Indonesia: Witness the Papuan spring

Indonesian security forces disperse 5,000 from Third Papuan Congress rally near Jayapura. What next?

Not since May 2000 has a Congress been held, bringing pro-democracy and human rights activists together to formulate their future. Most want an independence referendum. When ex-president Suharto fell in 2001, the 3.65 million Melanesians were awarded special autonomy giving them rights to raise tax from resources directly. 

But the Morning Star independence flag is banned and many are incarcerated as political detainees. Filep Karma, a pro-independence politician, is one such 'prisoner of conscience, according to Amnesty International. Another is Buchtar Tabuni, imprisoned leader of the Komite Nasional Papua Barat (KNPB), a group campaigning for the separation of Papua and West Papua from Indonesia.

Papua is the  western half of New Guinea, now subdivided by Indonesia into two provinces:
  • West Papua, provincial capital Manokwari, area 194,937 sq km, population c. 742,000
  • Papua, provincial capital Jayapura, area 421,981 sq km, population c. 2,900,000.
Papua's incorporation into Indonesia is a quirk of history resulting from the island of New Guinea being divided into three by the Dutch, Germans and British. The latter two now form Papua New Guinea. 

After the Dutch departed their western half of New Guinea, Papua/West Papua enjoyed a brief period of independence, came under UN control, yet was transferred to Indonesia in 1969.

Indonesia is a diverse land of some 17,500 islands spread out over an area of the world's surface which spans roughly that of the United States. Right to the east lies New Guinea, closer to Australia than Jakarta both geographically and temperamentally.

Now a major rally of those political activistists who have not been jailed has been broken up by force, reports Al Jazaeera.

“There's growing discontent among Papuans. The government needs to act fast to address various humanitarian issues,” Haris Azhar of Kontras, a human rights group, on 3 August told a UN humanitarian news service, IRIN. The agency reported that some 10,000 Papuans had protested in the streets of Jayapura and six other towns the day before.  Where will all this lead?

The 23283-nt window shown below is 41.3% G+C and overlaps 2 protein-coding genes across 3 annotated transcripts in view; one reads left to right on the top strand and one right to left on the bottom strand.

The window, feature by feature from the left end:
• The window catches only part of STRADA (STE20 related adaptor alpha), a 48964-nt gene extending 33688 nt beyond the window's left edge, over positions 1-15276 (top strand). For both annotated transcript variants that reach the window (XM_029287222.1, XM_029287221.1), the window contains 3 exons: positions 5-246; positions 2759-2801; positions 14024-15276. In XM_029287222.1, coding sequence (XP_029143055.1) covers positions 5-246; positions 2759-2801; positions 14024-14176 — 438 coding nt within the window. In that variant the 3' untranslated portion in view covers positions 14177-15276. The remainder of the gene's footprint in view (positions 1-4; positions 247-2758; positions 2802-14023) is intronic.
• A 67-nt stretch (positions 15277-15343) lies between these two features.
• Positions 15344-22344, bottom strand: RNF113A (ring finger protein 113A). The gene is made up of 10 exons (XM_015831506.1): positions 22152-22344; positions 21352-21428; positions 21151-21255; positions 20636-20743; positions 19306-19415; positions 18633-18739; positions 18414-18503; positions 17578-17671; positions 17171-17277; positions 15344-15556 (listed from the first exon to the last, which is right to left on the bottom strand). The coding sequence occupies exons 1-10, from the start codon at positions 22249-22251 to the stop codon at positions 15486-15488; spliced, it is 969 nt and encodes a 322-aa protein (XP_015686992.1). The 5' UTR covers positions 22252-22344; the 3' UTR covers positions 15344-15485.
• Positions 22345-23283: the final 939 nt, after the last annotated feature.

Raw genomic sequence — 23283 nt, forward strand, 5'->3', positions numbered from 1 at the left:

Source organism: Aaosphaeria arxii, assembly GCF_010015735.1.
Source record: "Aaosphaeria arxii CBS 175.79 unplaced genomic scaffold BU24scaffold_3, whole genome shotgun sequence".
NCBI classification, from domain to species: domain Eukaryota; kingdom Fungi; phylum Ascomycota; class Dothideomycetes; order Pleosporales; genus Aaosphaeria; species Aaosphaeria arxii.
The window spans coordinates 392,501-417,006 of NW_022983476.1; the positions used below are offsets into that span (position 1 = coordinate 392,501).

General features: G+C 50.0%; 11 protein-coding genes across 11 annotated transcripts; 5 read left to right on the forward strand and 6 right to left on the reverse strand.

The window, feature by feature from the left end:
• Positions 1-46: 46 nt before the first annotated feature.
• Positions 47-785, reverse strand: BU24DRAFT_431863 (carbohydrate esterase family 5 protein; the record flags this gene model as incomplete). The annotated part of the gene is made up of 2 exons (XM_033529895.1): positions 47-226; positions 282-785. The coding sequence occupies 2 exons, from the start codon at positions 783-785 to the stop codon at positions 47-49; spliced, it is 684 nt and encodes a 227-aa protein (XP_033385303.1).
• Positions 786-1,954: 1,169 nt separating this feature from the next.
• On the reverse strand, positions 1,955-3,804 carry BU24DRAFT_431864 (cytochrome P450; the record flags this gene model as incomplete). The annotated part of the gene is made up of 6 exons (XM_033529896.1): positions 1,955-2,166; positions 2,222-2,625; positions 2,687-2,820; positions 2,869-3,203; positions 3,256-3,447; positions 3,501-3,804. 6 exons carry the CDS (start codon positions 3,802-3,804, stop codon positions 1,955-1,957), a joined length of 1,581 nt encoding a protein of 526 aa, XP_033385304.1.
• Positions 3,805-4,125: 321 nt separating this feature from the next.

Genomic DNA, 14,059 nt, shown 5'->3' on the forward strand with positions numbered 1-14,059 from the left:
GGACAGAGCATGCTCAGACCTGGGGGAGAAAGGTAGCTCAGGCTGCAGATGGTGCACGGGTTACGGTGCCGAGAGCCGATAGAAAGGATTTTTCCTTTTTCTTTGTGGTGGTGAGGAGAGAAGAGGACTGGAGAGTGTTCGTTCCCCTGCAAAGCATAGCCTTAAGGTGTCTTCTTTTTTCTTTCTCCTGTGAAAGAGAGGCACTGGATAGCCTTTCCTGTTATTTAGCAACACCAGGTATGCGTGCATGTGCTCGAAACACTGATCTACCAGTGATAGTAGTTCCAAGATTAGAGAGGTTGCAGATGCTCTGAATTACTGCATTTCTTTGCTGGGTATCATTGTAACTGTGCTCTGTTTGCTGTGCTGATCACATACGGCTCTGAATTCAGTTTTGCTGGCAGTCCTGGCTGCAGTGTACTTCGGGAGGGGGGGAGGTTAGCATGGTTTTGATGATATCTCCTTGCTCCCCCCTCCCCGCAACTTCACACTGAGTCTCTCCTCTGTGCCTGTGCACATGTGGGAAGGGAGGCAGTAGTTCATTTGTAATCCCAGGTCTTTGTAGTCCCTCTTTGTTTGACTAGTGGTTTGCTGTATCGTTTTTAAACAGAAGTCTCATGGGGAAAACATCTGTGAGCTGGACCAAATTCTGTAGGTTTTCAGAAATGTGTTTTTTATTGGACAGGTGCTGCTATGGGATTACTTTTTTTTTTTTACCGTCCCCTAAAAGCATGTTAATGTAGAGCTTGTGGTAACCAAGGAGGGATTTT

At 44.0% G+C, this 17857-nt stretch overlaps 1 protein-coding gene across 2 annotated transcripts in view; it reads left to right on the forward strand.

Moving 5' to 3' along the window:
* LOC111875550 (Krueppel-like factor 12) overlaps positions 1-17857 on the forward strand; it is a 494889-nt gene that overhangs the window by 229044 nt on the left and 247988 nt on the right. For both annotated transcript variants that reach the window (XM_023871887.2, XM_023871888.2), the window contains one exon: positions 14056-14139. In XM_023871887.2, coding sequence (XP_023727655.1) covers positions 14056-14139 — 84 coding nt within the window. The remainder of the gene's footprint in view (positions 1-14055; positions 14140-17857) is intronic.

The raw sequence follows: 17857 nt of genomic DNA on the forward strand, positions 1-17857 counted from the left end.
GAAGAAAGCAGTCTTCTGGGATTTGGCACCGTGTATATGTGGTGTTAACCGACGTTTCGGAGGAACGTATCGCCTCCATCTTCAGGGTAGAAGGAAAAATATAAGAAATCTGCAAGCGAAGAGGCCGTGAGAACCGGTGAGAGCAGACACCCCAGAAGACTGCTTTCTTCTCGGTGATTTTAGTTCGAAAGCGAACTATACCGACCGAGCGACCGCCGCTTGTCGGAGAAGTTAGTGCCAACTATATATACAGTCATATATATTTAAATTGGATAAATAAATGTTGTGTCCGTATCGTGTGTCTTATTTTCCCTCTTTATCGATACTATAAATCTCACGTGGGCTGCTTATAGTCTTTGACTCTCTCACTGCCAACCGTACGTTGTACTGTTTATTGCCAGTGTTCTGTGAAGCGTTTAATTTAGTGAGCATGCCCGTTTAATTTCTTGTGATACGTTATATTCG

It would make huge sense for Papuans to join their natural cousins in a reunited island of New Guinea. But perhaps renewed independence is their chosen path. Either route should be theirs to select, without coercian. 

Despite vast natural resources the two Papuan provinces within Indonesia remain under-developed and considerably poorer than the rest of the country. The people are restive and repression by the Indonesian administration has held a lid firmly on independence hopes. A further complication arises from population movement, with Indonesians encouraging inward migration to Papua to dedefine the demographic make-up of the region.

While it must be hard for the Jakarta government to contain autonomy aspirations in distant provinces, this can't persists. I realise that to permit one province to bolt would encourage others. Yet as the Russians discovered when the Berlin Wall fell, the empire fragments. The same lesson was learnt by the Serbs who, after Marshall Tito died, experienced to collapse of Yugoslavia. And Chancellor Metternich couldn't stem the nationalistic dreams of the (Austro-Hungarian) Hapsburg empire's subject peoples.

In the past, Indonesian security forces have employed cruel despotic tactics to contain independence aspirations. Aceh and East Timor are two notable examples, in both many thousands died. But democracy has now taken firm hold in Jakarta, and the government of President Susilo Bambang Yudhoyono (SYB) is more benign.

Could the break up of the 19 October pro-indendence rally at Abepura near Jayapura initiate a Papuan awakening? As we have all come to appreciate, it takes one spark to ignite the fire of revolt, Tunisia being the archetypal example.

Might this be Papua's moment of dissent?

The Adepura rally was filmed despite foreign journalists being banned by the Indonesians, and footage reached Al Jazeera. The TV station reported that human rights activists claimed six dead and seventeen protestors missing at the rally, including members of the symbolically declared interim Papuan government. Forkus Yamoisembut was declared President of Papua at that rally. And treason charges have been laid against those Papuan independence-seekers involved. 

Update October 22, 2011: 

Three were killed yesterday near the huge American-owned Grasberg mine in Papua, according to Jakarta Globe. A centre of protest for some time, the gold and copper mine strips Papua of its wealth at the expense of locals, the domestic population is said to believe.

This story has further to run, I suspect. Indeed, it might merely be in its early stages.

Check out all commentaries here.

No comments:

Post a Comment